At first glance, I might look like a pretty laid-back parent. I think 3-day-old highchair detritus is passable snack food. I call both my kids “dude,” had zero qualms about whipping out the milk-makers to feed them in public, and have so far been able to avoid putting either of them on a leash. I recently found myself in a shopping mall bathroom dumping turds out of my toddler’s Pampers and into the toilet so that I could reuse the soiled diaper. Because apparently I consider diaper bags to be superfluous. Also, yes, Jessica Alba and your chem-free cult of earth mothers, I said Pampers. #sorrynotsorry.
Anyone who knows me well, however, knows that I am an anxious control-freak who loves order, resists spontaneity and is a stickler for The Schedule.
I got kind of fluttery just typing that phrase.
Everyone say it together: The Schedule.
Mmmm. Goes down smooth, doesn’t it?
I have one child who plunked right down into routine without batting an eye and one I had to wrestlemaniabend to my will, but I’ve spent the past 3.5 years working my feta-loving tushy off getting my children into a schedule so air-tight that I can leave all-day instructions for a sitter on a Post-it note.
Because kids need structure (I say, emphatically). Kids thrive when they know what to expect (I insist, self-righteously). My kids require 12-hours of sleep a night and a solid 2-hour nap in order to not eat your face off (I scream-whisper at the UPS guy who has the audacity to ring the doorbell at 2pm). I can’t tell you how many social engagements I’ve had to bail on because of our strict 6:30 bedtime, how many late-lunches I’ve begged out of because “I can’t push them past noon.”
Truth-be-told, my kids are both predictable and lovely to be around when they're following a schedule and that makes life easier for ME.
When my husband first presented to me the idea of the month-long, 3-time-zone, tropical paradise-included, i’ll-be-working-some-but-my-parents-will-help Vacation Extravaganza, my first thought was not
Fuck YEAH! But we’ll need snacks. I’ll start gathering the highchair cheerios
Um…no. Maui sounds lovely and all, but we’ll all die without the schedule. And who can enjoy a tropical paradise whilst deceased?
The idea of taking the younger toddler on several 5-hour flights was in-and-of itself enough to send me into a tailspin. You know that sound the Velociraptor made in Jurassic Park when it was about to consume a human arm as an hors-d’oeuvre? That’s the sound Caleb makes--exclusively and constantly--when he’s overtired. And when I realized that we'd all be sleeping in a big pile for most of the trip? Oh HELLLLL NO.
The routine. The expectability. The Schedule. Without it, we shall surely perish.
Obviously, the combination of me a.) wanting to take this awesome trip and b.) not wanting everyone infected by the leprosy of Just How Crazy I Actually Am led to me saying “let’s do it.” And so we did it. And guess who died?
Well, actually, this poor little finch who smacked into the window of our condo yesterday, resulting in several conversations with Sadie I’d just as soon have avoided altogether, but other than that, NO ONE.
No one died.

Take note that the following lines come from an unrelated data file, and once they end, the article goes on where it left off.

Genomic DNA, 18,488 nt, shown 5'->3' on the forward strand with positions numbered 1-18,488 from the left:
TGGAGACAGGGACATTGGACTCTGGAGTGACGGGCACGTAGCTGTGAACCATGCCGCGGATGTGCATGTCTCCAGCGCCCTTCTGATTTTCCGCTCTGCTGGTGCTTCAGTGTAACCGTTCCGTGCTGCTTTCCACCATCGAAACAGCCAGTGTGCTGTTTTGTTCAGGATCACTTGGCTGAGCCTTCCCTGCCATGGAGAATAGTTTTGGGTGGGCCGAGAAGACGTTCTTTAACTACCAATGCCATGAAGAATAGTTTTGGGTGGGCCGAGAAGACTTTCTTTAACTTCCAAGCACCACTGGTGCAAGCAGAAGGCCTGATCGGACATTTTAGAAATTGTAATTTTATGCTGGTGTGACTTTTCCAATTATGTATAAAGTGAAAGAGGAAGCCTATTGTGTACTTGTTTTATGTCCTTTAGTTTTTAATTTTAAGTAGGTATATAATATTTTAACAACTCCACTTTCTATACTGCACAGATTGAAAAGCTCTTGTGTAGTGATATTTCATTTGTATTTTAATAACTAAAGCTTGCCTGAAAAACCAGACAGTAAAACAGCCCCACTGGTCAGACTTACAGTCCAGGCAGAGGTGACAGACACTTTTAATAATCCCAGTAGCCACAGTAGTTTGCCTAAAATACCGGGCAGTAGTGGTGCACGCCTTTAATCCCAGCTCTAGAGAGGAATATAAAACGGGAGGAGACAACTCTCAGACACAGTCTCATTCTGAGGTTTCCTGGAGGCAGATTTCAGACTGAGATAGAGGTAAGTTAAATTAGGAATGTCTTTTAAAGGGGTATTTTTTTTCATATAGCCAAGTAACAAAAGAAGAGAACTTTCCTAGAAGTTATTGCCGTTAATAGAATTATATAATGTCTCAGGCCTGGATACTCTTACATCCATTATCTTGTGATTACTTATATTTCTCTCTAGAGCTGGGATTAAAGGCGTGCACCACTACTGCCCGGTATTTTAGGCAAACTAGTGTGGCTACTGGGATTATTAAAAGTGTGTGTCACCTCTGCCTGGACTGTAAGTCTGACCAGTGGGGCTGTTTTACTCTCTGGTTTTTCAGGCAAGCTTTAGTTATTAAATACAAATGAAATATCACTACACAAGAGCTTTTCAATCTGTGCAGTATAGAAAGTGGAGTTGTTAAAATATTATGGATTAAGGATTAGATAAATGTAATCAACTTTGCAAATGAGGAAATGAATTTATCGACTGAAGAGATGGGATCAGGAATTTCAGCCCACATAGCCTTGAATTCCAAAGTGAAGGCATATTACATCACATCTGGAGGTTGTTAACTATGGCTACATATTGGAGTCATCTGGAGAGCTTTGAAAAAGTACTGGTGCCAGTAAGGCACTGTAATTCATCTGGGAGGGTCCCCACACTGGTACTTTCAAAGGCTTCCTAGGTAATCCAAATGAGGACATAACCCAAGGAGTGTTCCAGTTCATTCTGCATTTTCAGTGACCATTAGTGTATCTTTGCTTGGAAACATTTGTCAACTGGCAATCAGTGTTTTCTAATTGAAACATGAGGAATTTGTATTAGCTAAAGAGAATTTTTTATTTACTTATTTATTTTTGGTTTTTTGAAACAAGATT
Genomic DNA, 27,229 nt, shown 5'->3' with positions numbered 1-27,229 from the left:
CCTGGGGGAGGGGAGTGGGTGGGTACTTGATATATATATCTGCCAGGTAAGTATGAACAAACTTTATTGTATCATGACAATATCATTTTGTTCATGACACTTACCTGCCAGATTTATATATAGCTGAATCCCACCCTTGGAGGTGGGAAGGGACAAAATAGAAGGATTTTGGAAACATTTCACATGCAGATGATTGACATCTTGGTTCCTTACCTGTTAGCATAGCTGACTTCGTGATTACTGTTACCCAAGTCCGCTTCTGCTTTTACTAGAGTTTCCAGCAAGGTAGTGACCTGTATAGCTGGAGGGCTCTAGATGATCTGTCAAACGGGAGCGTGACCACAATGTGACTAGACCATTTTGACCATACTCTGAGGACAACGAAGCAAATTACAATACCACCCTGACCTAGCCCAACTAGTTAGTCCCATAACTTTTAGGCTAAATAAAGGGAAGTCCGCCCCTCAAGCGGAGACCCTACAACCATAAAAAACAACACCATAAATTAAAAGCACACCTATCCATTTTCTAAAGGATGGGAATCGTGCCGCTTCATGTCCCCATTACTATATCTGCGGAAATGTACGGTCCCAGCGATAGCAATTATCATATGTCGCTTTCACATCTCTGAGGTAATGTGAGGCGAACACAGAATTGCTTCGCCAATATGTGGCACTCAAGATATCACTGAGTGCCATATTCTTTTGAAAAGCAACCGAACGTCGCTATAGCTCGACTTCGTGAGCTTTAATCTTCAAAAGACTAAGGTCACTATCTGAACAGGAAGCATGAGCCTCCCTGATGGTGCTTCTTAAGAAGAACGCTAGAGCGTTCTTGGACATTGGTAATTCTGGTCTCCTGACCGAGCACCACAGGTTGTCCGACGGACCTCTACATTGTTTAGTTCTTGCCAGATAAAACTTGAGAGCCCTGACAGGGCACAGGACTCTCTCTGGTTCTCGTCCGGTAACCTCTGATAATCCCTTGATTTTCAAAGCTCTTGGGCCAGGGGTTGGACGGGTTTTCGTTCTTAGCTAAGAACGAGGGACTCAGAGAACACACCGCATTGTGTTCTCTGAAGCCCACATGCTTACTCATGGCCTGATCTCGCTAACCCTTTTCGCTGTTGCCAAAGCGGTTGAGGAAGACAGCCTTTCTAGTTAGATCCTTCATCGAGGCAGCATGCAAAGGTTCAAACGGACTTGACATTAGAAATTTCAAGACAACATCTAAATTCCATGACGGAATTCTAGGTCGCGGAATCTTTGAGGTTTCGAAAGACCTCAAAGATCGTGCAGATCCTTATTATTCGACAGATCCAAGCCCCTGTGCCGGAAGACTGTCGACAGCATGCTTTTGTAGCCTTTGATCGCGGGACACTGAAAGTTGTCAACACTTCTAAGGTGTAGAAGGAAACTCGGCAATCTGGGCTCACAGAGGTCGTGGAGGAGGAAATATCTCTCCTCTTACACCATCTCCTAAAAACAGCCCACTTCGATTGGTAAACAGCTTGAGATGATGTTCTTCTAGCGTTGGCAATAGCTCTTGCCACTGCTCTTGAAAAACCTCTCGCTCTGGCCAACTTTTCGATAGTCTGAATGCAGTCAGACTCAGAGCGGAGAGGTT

No one went blind. Or grew extra genitals. Or incurred huge developmental delays or whatever else I was afraid of. Because while yes, I do believe that boundaries and routine create a sense of safety for kids and wholesome food and deep sleep at regular intervals is important for long-term health and well-being, adventure and novelty and curiosity and adaptability are also important. What I’ve discovered is that I need the schedule just as much as, if not more than, my children do.
Because these kids, y’all. They are KILLING it.
Sleeping at odd hours, in close-quarters, in tents and hotel-rooms, eating new foods, smelling new smells, experiencing new cultures, meeting new people—I watch my two children drinking up all of this living and I feel something I never expected to feel while my children were still soiling themselves: pride.
I’m in awe of them. They’re brave and strong and resilient and filled with wonder and I’m so damn proud. Aside from the odd tantrum and vomiting episode, these tiny humans have been absolute dreams. They're thrilled with all the newness and excitement. It’s Mommy who has to deep breathe and send up surrender prayers. It’s Mommy who has a minor conniption when the baby spends 2 hours doing a full archeological excavation on the underside of an airline seat. It’s Mommy who wrings her hands with each 15-minute chunk past bedtime, just waiting for heads to explode.
So far, everyone’s cranium is still intact. And more than that, filled with proof that there's goodness and magic outside of The Schedule.
When we checked into the hotel in Maui, the kids ran around in circles, screaming "ROOMIES!!" and hugging each other. In the mornings they play quietly together until Sheldon and I are ready to scrape ourselves out of bed and start the day. When they’re sitting in the stroller and are faced with overwhelming stimuli, one reaches out and clasps the other’s hand for comfort. I watch them rely on each other in ways I never expected this early in their relationship and my heart overflows with gratitude. The preciousness abounds.
Don’t get me wrong: we’re in close quarters and this is a long trip. I’d be lying if I said there hasn’t been a moment (or four) in which I’ve really wanted to be like one of those assholes who leaves puppies in a box outside a Walmart and roll the dice that my kids would end up in a good home. But then it’s 9pm after a 12-hour travel day in which no one has napped and peanut butter eaten exclusively and the older one gazes blearily at the younger one and says “want me to sing you to sleep, Caley?”
How do you schedule that?